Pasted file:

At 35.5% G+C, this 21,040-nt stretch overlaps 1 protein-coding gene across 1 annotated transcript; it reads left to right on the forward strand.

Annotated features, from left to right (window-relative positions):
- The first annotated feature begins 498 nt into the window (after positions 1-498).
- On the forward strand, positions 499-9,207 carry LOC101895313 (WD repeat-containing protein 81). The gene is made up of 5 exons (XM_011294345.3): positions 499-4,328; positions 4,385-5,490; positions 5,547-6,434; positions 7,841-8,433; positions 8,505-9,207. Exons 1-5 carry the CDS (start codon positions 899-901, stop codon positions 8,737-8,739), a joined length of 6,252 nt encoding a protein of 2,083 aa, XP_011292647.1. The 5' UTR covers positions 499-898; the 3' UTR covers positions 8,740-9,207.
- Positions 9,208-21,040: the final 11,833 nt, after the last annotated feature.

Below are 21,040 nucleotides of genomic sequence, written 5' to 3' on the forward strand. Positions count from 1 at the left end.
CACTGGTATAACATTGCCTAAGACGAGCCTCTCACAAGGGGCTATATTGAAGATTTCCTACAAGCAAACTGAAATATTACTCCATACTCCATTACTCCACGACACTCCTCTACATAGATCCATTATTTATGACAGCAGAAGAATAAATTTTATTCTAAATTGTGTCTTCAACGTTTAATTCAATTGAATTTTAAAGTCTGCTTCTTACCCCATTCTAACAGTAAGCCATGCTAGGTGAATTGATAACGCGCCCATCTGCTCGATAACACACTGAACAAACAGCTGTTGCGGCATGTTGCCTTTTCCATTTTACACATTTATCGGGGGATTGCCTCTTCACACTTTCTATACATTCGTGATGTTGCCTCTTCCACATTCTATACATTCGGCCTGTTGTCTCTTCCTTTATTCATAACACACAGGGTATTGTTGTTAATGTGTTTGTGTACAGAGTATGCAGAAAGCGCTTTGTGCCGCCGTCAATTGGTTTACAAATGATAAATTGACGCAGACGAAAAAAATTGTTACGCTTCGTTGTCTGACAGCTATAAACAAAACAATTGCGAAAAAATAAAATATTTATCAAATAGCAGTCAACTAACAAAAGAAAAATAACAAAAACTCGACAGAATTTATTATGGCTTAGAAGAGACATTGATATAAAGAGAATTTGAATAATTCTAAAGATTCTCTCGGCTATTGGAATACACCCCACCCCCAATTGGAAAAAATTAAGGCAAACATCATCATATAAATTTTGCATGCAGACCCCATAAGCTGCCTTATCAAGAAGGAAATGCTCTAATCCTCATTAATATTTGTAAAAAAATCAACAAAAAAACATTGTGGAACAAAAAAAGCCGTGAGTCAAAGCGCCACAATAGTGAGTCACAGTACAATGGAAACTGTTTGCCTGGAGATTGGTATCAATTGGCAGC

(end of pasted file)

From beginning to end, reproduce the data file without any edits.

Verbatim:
At 35.5% G+C, this 21,040-nt stretch overlaps 1 protein-coding gene across 1 annotated transcript; it reads left to right on the forward strand.

Annotated features, from left to right (window-relative positions):
- The first annotated feature begins 498 nt into the window (after positions 1-498).
- On the forward strand, positions 499-9,207 carry LOC101895313 (WD repeat-containing protein 81). The gene is made up of 5 exons (XM_011294345.3): positions 499-4,328; positions 4,385-5,490; positions 5,547-6,434; positions 7,841-8,433; positions 8,505-9,207. Exons 1-5 carry the CDS (start codon positions 899-901, stop codon positions 8,737-8,739), a joined length of 6,252 nt encoding a protein of 2,083 aa, XP_011292647.1. The 5' UTR covers positions 499-898; the 3' UTR covers positions 8,740-9,207.
- Positions 9,208-21,040: the final 11,833 nt, after the last annotated feature.

Below are 21,040 nucleotides of genomic sequence, written 5' to 3' on the forward strand. Positions count from 1 at the left end.
CACTGGTATAACATTGCCTAAGACGAGCCTCTCACAAGGGGCTATATTGAAGATTTCCTACAAGCAAACTGAAATATTACTCCATACTCCATTACTCCACGACACTCCTCTACATAGATCCATTATTTATGACAGCAGAAGAATAAATTTTATTCTAAATTGTGTCTTCAACGTTTAATTCAATTGAATTTTAAAGTCTGCTTCTTACCCCATTCTAACAGTAAGCCATGCTAGGTGAATTGATAACGCGCCCATCTGCTCGATAACACACTGAACAAACAGCTGTTGCGGCATGTTGCCTTTTCCATTTTACACATTTATCGGGGGATTGCCTCTTCACACTTTCTATACATTCGTGATGTTGCCTCTTCCACATTCTATACATTCGGCCTGTTGTCTCTTCCTTTATTCATAACACACAGGGTATTGTTGTTAATGTGTTTGTGTACAGAGTATGCAGAAAGCGCTTTGTGCCGCCGTCAATTGGTTTACAAATGATAAATTGACGCAGACGAAAAAAATTGTTACGCTTCGTTGTCTGACAGCTATAAACAAAACAATTGCGAAAAAATAAAATATTTATCAAATAGCAGTCAACTAACAAAAGAAAAATAACAAAAACTCGACAGAATTTATTATGGCTTAGAAGAGACATTGATATAAAGAGAATTTGAATAATTCTAAAGATTCTCTCGGCTATTGGAATACACCCCACCCCCAATTGGAAAAAATTAAGGCAAACATCATCATATAAATTTTGCATGCAGACCCCATAAGCTGCCTTATCAAGAAGGAAATGCTCTAATCCTCATTAATATTTGTAAAAAAATCAACAAAAAAACATTGTGGAACAAAAAAAGCCGTGAGTCAAAGCGCCACAATAGTGAGTCACAGTACAATGGAAACTGTTTGCCTGGAGATTGGTATCAATTGGCAGC